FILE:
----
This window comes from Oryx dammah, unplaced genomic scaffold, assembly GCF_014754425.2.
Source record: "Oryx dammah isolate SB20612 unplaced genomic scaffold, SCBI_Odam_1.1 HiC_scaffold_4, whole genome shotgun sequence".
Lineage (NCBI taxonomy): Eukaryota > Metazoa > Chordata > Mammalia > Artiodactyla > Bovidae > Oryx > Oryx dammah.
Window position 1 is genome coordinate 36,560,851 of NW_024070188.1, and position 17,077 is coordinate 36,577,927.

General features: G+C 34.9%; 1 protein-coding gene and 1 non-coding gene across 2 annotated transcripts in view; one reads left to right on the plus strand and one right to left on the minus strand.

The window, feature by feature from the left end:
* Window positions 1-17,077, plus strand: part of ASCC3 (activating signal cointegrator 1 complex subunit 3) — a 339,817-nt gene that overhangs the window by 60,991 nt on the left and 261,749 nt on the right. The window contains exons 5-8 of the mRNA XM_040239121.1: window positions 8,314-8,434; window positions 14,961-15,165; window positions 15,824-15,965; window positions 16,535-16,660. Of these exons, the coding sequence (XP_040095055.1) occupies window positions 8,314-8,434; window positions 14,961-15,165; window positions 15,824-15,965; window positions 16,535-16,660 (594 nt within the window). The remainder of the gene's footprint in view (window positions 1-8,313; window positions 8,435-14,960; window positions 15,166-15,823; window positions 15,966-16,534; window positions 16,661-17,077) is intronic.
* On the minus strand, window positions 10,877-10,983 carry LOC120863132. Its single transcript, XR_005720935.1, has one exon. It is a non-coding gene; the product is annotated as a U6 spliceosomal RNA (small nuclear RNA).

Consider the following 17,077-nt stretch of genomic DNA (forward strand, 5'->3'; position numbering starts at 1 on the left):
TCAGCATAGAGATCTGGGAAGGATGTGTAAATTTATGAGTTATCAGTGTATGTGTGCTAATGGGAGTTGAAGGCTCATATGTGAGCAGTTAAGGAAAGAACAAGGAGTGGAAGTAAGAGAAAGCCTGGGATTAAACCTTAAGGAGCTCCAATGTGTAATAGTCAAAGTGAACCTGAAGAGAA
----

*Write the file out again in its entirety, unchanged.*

This window comes from Oryx dammah, unplaced genomic scaffold, assembly GCF_014754425.2.
Source record: "Oryx dammah isolate SB20612 unplaced genomic scaffold, SCBI_Odam_1.1 HiC_scaffold_4, whole genome shotgun sequence".
Lineage (NCBI taxonomy): Eukaryota > Metazoa > Chordata > Mammalia > Artiodactyla > Bovidae > Oryx > Oryx dammah.
Window position 1 is genome coordinate 36,560,851 of NW_024070188.1, and position 17,077 is coordinate 36,577,927.

General features: G+C 34.9%; 1 protein-coding gene and 1 non-coding gene across 2 annotated transcripts in view; one reads left to right on the plus strand and one right to left on the minus strand.

The window, feature by feature from the left end:
* Window positions 1-17,077, plus strand: part of ASCC3 (activating signal cointegrator 1 complex subunit 3) — a 339,817-nt gene that overhangs the window by 60,991 nt on the left and 261,749 nt on the right. The window contains exons 5-8 of the mRNA XM_040239121.1: window positions 8,314-8,434; window positions 14,961-15,165; window positions 15,824-15,965; window positions 16,535-16,660. Of these exons, the coding sequence (XP_040095055.1) occupies window positions 8,314-8,434; window positions 14,961-15,165; window positions 15,824-15,965; window positions 16,535-16,660 (594 nt within the window). The remainder of the gene's footprint in view (window positions 1-8,313; window positions 8,435-14,960; window positions 15,166-15,823; window positions 15,966-16,534; window positions 16,661-17,077) is intronic.
* On the minus strand, window positions 10,877-10,983 carry LOC120863132. Its single transcript, XR_005720935.1, has one exon. It is a non-coding gene; the product is annotated as a U6 spliceosomal RNA (small nuclear RNA).

Consider the following 17,077-nt stretch of genomic DNA (forward strand, 5'->3'; position numbering starts at 1 on the left):
TCAGCATAGAGATCTGGGAAGGATGTGTAAATTTATGAGTTATCAGTGTATGTGTGCTAATGGGAGTTGAAGGCTCATATGTGAGCAGTTAAGGAAAGAACAAGGAGTGGAAGTAAGAGAAAGCCTGGGATTAAACCTTAAGGAGCTCCAATGTGTAATAGTCAAAGTGAACCTGAAGAGAA